The tragic death of George Floyd while in Minneapolis police custody resonates with Maurice Cheeks.
Not because he knew Floyd personally, but because like many in the Black community, Cheeks has feared for his life at the hands of police.
According to Cheeks, he was on his bike heading home from the convenience store when a cop sped up behind him and eventually cut him off.
"It might have even seemed routine: A black guy getting pulled over by the cops," Cheeks said. "The officer jumped out of his car and yelled, "Get off your bike. Stand up and put your hands behind your back."
When Cheeks asked the cop why, he was told it was because "You look like a guy in a white T-shirt who just robbed a house." The officer handcuffed Cheeks and pushed him to the curb.
He was asked for his I.D. but had left it at home. That's when four or five other police officers arrived.
My heart was pounding, my wrists were aching from the handcuffs, and my natural instinct was to resist. I wanted to yell that I had done nothing wrong. I wanted to try and get my hands free. I wanted to set the record straight. I wanted to fight the cop who had spoken to me like I was nothing. But I knew that resisting would mean risking my life, so I did everything in my power to remain calm.
Cheeks was marched across the street so the presumable man whose house had been robbed could identify him. They drove him home, checked Cheeks' I.D., and then departed without an apology or explanation.
When the NBA Hall of Famer saw what happened to Floyd, memories of that awful encounter came roaring back.
"How easily that could have been me," Cheeks said. "What if I had given into my emotions? What if, instead of remaining calm, I had insisted the officer treat me like a human being?
Strange things happen when you go from being a guy who plays basketball to being a guy who plays basketball in the NBA. Chief among them is that you become, to some people, superhuman. As though you're able to achieve things others can't. But that day on my bike, I realized the extent to which all black people are in some ways expected to have superhuman control over their emotions - and if they don't, the results can be deadly.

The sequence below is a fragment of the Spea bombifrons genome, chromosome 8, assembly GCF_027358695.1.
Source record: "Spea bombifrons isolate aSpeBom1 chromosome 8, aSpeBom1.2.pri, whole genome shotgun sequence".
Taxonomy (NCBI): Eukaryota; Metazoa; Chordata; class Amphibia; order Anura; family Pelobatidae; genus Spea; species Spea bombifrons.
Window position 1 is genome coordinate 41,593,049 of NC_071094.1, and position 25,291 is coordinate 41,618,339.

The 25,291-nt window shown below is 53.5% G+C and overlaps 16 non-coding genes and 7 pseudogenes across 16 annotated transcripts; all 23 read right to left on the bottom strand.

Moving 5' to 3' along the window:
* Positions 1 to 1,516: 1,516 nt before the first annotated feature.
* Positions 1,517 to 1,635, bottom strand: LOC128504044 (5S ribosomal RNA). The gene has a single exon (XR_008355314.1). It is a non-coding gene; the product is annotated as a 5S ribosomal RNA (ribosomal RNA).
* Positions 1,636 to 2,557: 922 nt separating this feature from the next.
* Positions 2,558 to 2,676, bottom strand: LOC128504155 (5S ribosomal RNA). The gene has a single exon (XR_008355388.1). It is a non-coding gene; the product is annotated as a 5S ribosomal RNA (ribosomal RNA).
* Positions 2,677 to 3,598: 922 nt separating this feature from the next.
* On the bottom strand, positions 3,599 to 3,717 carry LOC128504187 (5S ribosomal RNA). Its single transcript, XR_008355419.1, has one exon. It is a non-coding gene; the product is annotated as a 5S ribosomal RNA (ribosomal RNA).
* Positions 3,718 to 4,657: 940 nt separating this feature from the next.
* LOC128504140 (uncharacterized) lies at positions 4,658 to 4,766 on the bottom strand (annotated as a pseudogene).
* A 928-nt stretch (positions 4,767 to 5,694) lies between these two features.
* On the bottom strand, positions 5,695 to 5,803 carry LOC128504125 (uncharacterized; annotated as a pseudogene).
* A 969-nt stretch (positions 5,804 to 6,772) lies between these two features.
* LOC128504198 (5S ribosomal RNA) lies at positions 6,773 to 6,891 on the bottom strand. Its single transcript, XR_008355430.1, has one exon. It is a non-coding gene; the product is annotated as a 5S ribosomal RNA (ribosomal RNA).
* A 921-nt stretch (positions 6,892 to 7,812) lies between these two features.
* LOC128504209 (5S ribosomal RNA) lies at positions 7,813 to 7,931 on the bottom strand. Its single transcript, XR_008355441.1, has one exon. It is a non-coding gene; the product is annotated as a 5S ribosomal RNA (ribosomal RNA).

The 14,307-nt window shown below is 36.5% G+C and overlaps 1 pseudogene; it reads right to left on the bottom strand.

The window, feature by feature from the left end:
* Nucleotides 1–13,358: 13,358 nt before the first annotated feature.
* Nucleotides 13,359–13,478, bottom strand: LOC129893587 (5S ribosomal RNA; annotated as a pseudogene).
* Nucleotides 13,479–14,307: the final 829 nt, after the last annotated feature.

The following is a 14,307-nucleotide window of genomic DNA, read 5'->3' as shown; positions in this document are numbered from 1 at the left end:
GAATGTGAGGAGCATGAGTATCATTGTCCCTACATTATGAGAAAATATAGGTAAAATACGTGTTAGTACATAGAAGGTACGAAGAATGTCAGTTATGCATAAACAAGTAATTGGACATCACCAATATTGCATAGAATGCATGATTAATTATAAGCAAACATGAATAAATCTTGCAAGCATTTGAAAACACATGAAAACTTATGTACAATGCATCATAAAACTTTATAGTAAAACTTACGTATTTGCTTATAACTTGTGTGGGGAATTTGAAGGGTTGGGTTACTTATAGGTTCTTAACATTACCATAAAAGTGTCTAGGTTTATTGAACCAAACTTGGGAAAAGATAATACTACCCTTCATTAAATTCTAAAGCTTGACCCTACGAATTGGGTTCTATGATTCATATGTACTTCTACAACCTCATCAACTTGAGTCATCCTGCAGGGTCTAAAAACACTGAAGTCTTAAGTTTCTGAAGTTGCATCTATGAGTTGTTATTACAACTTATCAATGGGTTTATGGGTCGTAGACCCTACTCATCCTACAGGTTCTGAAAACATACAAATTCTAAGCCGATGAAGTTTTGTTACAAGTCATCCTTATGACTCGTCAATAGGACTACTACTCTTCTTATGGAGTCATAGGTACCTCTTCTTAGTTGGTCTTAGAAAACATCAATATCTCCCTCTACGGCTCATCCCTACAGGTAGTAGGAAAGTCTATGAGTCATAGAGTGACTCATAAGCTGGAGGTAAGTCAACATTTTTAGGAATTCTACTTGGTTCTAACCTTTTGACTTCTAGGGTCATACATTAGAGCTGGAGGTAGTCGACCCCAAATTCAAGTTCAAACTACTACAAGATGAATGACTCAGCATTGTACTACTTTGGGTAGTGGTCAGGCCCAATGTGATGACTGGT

Without an iPhone or video camera around to capture what happened to Floyd, who knows if Derek Chauvin and three other officers would have been held accountable for the horrific act. Who knows if protests for police brutality and systemic racism would engulf the nation?
What Cheeks does know is that change won't happen overnight, but police reform must happen.
"The protests around the country are working, but they won't build a new system overnight. As we continue to move forward, it's crucial to create mutual trust and understanding between police departments and the citizens those police departments are designed to protect.
"So that black people don't fear for their lives when stopped by an officer," he said. "So that kids grow up believing that they can become superheroes (not that they have to be one in order to survive). In America, living your life should not be a matter of life and death."
Maurice Cheeks worries, believes he could have been George Floyd originally appeared on NBC Sports Northwest